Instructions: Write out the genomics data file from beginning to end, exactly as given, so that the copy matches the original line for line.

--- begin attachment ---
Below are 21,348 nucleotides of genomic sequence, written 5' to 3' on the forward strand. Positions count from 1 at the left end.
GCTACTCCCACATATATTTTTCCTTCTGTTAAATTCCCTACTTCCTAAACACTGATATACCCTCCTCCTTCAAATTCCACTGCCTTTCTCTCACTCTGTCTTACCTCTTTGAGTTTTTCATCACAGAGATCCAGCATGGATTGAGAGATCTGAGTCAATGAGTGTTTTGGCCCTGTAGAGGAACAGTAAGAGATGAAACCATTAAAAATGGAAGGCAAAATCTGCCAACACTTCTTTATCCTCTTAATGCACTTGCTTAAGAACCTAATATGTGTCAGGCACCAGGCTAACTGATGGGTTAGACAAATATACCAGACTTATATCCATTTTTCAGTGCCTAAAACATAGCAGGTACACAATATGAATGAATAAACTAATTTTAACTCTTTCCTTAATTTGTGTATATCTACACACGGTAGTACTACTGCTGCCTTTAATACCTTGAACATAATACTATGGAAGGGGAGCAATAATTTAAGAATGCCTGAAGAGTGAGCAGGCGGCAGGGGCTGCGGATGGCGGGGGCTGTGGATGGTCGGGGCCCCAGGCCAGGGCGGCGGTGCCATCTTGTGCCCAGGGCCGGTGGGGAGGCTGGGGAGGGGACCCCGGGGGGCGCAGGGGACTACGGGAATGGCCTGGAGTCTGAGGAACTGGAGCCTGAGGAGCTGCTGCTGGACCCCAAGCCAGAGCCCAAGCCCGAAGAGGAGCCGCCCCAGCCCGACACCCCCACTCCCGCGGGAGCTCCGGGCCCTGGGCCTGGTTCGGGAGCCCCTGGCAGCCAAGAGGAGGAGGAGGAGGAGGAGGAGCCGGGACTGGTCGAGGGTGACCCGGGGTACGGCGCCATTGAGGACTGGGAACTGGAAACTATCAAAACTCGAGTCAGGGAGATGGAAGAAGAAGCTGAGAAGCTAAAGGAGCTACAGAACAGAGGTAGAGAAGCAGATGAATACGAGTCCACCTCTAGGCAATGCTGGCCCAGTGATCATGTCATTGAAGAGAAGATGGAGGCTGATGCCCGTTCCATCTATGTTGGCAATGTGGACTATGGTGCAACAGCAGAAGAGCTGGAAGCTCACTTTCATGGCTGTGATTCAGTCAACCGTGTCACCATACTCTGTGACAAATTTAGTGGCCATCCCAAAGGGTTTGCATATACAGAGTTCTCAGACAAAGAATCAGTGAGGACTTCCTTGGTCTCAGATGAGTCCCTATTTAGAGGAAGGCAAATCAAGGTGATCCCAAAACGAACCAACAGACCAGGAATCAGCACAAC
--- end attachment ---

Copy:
Below are 21,348 nucleotides of genomic sequence, written 5' to 3' on the forward strand. Positions count from 1 at the left end.
GCTACTCCCACATATATTTTTCCTTCTGTTAAATTCCCTACTTCCTAAACACTGATATACCCTCCTCCTTCAAATTCCACTGCCTTTCTCTCACTCTGTCTTACCTCTTTGAGTTTTTCATCACAGAGATCCAGCATGGATTGAGAGATCTGAGTCAATGAGTGTTTTGGCCCTGTAGAGGAACAGTAAGAGATGAAACCATTAAAAATGGAAGGCAAAATCTGCCAACACTTCTTTATCCTCTTAATGCACTTGCTTAAGAACCTAATATGTGTCAGGCACCAGGCTAACTGATGGGTTAGACAAATATACCAGACTTATATCCATTTTTCAGTGCCTAAAACATAGCAGGTACACAATATGAATGAATAAACTAATTTTAACTCTTTCCTTAATTTGTGTATATCTACACACGGTAGTACTACTGCTGCCTTTAATACCTTGAACATAATACTATGGAAGGGGAGCAATAATTTAAGAATGCCTGAAGAGTGAGCAGGCGGCAGGGGCTGCGGATGGCGGGGGCTGTGGATGGTCGGGGCCCCAGGCCAGGGCGGCGGTGCCATCTTGTGCCCAGGGCCGGTGGGGAGGCTGGGGAGGGGACCCCGGGGGGCGCAGGGGACTACGGGAATGGCCTGGAGTCTGAGGAACTGGAGCCTGAGGAGCTGCTGCTGGACCCCAAGCCAGAGCCCAAGCCCGAAGAGGAGCCGCCCCAGCCCGACACCCCCACTCCCGCGGGAGCTCCGGGCCCTGGGCCTGGTTCGGGAGCCCCTGGCAGCCAAGAGGAGGAGGAGGAGGAGGAGGAGCCGGGACTGGTCGAGGGTGACCCGGGGTACGGCGCCATTGAGGACTGGGAACTGGAAACTATCAAAACTCGAGTCAGGGAGATGGAAGAAGAAGCTGAGAAGCTAAAGGAGCTACAGAACAGAGGTAGAGAAGCAGATGAATACGAGTCCACCTCTAGGCAATGCTGGCCCAGTGATCATGTCATTGAAGAGAAGATGGAGGCTGATGCCCGTTCCATCTATGTTGGCAATGTGGACTATGGTGCAACAGCAGAAGAGCTGGAAGCTCACTTTCATGGCTGTGATTCAGTCAACCGTGTCACCATACTCTGTGACAAATTTAGTGGCCATCCCAAAGGGTTTGCATATACAGAGTTCTCAGACAAAGAATCAGTGAGGACTTCCTTGGTCTCAGATGAGTCCCTATTTAGAGGAAGGCAAATCAAGGTGATCCCAAAACGAACCAACAGACCAGGAATCAGCACAAC